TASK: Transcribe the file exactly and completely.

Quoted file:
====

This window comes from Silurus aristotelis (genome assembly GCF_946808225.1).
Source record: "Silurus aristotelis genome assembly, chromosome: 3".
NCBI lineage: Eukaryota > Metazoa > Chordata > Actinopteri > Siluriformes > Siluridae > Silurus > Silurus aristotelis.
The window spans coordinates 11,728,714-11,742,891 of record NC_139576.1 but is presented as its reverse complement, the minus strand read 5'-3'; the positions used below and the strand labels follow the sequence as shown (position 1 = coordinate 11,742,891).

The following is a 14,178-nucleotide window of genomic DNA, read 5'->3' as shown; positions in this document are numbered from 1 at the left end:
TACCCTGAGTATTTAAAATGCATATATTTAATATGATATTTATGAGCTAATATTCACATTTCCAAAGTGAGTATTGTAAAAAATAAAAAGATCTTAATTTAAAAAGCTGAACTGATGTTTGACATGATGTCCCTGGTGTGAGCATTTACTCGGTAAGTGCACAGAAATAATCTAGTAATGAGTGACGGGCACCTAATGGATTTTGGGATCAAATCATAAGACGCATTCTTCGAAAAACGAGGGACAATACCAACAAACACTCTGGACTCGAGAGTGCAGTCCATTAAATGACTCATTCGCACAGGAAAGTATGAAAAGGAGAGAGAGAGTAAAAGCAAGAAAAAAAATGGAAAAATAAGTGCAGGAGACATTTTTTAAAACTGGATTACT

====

This window comes from Silurus aristotelis (genome assembly GCF_946808225.1).
Source record: "Silurus aristotelis genome assembly, chromosome: 3".
NCBI lineage: Eukaryota > Metazoa > Chordata > Actinopteri > Siluriformes > Siluridae > Silurus > Silurus aristotelis.
The window spans coordinates 11,728,714-11,742,891 of record NC_139576.1 but is presented as its reverse complement, the minus strand read 5'-3'; the positions used below and the strand labels follow the sequence as shown (position 1 = coordinate 11,742,891).

The following is a 14,178-nucleotide window of genomic DNA, read 5'->3' as shown; positions in this document are numbered from 1 at the left end:
TACCCTGAGTATTTAAAATGCATATATTTAATATGATATTTATGAGCTAATATTCACATTTCCAAAGTGAGTATTGTAAAAAATAAAAAGATCTTAATTTAAAAAGCTGAACTGATGTTTGACATGATGTCCCTGGTGTGAGCATTTACTCGGTAAGTGCACAGAAATAATCTAGTAATGAGTGACGGGCACCTAATGGATTTTGGGATCAAATCATAAGACGCATTCTTCGAAAAACGAGGGACAATACCAACAAACACTCTGGACTCGAGAGTGCAGTCCATTAAATGACTCATTCGCACAGGAAAGTATGAAAAGGAGAGAGAGAGTAAAAGCAAGAAAAAAAATGGAAAAATAAGTGCAGGAGACATTTTTTAAAACTGGATTACT